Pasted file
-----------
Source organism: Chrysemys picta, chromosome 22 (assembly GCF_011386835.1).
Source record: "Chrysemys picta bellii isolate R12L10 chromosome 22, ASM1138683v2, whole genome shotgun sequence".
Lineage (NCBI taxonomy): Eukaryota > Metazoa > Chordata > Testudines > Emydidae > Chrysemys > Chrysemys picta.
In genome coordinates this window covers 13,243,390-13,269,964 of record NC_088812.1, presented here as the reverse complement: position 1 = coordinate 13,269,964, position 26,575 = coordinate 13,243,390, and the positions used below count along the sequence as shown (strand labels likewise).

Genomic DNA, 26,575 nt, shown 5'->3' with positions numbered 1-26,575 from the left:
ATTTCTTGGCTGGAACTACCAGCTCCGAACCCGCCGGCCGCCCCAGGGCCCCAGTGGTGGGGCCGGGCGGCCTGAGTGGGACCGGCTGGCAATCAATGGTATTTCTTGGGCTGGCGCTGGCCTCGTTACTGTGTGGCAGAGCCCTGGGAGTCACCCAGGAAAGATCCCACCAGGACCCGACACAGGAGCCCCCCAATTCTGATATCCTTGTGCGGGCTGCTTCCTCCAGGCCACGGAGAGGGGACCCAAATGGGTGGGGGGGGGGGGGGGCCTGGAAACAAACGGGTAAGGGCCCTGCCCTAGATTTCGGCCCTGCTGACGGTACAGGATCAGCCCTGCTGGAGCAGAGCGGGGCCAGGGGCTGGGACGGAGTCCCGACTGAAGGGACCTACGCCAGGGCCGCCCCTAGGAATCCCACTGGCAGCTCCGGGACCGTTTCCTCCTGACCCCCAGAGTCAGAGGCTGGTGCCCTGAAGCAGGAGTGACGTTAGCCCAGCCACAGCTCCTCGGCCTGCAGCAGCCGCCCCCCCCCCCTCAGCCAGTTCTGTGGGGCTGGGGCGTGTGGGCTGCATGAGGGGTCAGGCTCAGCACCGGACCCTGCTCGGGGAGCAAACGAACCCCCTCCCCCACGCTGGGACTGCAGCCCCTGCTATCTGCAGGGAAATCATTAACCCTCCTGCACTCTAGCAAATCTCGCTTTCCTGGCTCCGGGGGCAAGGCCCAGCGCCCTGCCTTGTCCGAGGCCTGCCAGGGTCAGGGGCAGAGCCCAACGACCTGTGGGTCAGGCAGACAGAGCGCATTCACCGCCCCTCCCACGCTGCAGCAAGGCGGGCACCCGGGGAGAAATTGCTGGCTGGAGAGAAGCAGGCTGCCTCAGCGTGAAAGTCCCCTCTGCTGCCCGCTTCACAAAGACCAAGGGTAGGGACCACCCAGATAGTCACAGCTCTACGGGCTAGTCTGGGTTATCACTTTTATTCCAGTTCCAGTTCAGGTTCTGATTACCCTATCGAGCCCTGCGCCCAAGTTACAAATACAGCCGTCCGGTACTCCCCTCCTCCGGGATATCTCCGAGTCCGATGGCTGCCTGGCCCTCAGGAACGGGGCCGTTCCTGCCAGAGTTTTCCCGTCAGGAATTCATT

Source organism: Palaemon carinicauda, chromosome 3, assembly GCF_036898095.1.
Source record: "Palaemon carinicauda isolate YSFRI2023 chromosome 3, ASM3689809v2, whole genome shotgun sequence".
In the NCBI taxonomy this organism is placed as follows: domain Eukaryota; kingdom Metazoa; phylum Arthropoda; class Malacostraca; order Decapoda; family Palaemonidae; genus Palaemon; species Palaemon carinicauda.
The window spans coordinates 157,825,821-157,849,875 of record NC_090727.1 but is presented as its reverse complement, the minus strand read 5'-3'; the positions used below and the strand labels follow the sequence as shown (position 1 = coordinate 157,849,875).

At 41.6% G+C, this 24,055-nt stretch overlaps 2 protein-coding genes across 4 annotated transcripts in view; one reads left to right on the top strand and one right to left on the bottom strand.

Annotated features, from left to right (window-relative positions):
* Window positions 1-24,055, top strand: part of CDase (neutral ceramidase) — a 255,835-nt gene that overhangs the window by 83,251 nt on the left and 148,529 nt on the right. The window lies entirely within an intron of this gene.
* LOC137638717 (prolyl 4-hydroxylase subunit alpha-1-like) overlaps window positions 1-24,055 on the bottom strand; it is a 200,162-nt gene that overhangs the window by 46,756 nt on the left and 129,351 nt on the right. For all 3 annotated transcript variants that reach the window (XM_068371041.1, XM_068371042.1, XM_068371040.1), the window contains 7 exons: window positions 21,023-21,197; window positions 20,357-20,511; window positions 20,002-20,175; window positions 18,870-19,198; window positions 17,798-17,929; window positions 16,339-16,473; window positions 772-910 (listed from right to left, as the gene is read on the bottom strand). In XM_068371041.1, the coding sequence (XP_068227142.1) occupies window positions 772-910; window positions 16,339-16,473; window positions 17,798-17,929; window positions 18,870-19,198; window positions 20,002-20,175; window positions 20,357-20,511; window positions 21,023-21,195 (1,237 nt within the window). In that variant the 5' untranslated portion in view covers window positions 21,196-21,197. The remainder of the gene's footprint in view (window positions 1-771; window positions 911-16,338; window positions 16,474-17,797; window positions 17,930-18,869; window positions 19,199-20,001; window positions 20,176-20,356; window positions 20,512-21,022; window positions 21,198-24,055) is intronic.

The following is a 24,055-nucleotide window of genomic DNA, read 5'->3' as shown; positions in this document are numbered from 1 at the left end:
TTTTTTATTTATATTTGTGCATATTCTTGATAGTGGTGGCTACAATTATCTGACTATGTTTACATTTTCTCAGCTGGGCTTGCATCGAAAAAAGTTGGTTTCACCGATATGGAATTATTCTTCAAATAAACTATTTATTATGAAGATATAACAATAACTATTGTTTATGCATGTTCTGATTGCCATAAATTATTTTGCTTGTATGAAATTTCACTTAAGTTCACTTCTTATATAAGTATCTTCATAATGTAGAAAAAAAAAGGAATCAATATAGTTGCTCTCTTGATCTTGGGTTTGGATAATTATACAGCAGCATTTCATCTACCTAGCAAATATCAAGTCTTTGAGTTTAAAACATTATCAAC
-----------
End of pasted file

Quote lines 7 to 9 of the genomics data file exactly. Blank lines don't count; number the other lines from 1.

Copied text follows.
Source organism: Palaemon carinicauda, chromosome 3, assembly GCF_036898095.1.
Source record: "Palaemon carinicauda isolate YSFRI2023 chromosome 3, ASM3689809v2, whole genome shotgun sequence".
In the NCBI taxonomy this organism is placed as follows: domain Eukaryota; kingdom Metazoa; phylum Arthropoda; class Malacostraca; order Decapoda; family Palaemonidae; genus Palaemon; species Palaemon carinicauda.